My Body/Their hands/Their eyes

My Body/Their Hands/ Their eyes is about objectification and body image. Many times we are told how to look like, what to wear, what to say. We are told we are too skinny, we are told we are too fat. We are told that we are wrong, no matter what.Growing up; I realised that the concept of "too" did not exist. As long as I was ok with myself, the rest did not matter. Yet, my thoughts split in two opposite directions. On one had I craved approval, I craved people's gaze and I just wanted to be wanted. On the other hand, the hate towards objectification and the need to look however I want to without judgement. But at the end of the day, this is exactly what we see on social media; one person saying "every body is perfect the way it is" and another one saying "you have to look like this". So I decided to paint my emotional response to how I feel towards society's hands, eyes and objectification. 

To convey this feeling, I used iridescent colours which change shade according to the light they are exposed and the angle the painting is looked from. I felt these emotions so strongly inside of me and subconsciously my mind associated them with colours. I also used analogies and colour symbolism to convey a strong message. This painting was exhibited at the Cica Museum in South Korea and Neu Wave art exhibition in South Bermondsey, London.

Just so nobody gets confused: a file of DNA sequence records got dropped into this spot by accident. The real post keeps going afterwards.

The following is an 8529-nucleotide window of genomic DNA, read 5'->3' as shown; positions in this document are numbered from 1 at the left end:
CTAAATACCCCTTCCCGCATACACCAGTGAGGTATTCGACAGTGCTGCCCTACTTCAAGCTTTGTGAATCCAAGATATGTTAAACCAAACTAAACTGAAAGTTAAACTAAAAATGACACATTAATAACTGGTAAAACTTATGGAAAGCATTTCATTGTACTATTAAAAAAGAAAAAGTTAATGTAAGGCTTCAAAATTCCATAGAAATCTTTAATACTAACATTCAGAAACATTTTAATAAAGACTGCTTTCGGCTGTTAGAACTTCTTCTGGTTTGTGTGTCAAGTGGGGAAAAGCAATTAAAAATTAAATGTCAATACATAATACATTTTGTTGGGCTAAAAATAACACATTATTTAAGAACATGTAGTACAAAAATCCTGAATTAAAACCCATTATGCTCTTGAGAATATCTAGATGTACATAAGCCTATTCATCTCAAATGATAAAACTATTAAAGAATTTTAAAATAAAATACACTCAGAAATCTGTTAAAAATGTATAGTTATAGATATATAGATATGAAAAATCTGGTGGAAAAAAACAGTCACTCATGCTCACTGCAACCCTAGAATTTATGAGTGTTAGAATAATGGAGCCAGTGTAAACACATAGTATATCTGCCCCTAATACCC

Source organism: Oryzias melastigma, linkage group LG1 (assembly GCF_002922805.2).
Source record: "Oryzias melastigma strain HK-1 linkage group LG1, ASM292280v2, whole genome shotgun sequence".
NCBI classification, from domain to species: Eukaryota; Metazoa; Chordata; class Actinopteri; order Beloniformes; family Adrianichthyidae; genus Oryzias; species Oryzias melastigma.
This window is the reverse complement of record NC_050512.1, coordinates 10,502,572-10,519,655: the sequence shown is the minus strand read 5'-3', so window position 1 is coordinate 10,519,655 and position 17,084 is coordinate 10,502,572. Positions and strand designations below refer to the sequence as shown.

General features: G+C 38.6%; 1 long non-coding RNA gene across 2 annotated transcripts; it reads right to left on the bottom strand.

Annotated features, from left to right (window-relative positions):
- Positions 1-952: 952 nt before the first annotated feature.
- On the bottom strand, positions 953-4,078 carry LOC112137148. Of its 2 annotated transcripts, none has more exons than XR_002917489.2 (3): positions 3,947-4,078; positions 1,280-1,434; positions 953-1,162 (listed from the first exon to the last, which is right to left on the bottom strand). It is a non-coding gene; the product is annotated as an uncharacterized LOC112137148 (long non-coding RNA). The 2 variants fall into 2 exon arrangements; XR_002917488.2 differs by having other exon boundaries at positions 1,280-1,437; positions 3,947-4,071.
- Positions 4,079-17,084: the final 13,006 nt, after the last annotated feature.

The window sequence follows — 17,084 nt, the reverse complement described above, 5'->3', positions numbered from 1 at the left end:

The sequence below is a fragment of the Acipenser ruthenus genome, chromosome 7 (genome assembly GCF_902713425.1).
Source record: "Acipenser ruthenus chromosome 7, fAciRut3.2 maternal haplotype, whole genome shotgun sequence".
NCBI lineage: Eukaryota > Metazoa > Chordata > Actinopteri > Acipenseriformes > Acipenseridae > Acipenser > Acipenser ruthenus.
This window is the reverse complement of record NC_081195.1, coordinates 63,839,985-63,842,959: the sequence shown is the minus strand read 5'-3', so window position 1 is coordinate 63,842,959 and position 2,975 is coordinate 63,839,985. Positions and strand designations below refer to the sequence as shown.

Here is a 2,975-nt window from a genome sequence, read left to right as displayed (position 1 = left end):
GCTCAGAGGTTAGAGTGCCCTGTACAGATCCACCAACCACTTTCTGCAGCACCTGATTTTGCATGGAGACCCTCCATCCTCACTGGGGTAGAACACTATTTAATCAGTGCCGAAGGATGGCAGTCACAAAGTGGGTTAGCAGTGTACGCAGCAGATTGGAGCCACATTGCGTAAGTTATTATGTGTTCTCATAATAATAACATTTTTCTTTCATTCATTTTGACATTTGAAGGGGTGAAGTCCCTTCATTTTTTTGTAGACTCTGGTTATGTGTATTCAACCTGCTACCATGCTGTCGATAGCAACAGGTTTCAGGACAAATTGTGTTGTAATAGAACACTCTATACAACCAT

Personal message from the artist:

 We live in a demanding society, a society that aims for the destruction of individuality and teaches us, since a young age, that our bodies should be objectified and criticised. I felt as if my body had always to look in a certain way, but it was never enough. I would walk feeling ashamed of how I looked like, trying to change constantly in order to please those around me. I felt their hands and their eyes all over me, whispering me to lose weight, gain weight, wear more make up, wear less make up. My hair should be straight, not so straight. I dress too much, I should wear more clothes. As a young woman, I lived with constant pressure from myself first and then those around me. Felling distressed, uncomfortable and distant from those around me, I had to understand that I am more than my body, I am more than my past, I am more than what my eating disorder did to me. I've set myself free, especially through the arts. I poured down my emotions in this painting, completely. Let go, always let go. This is just one of the paintings that explore my body and my womanhood.

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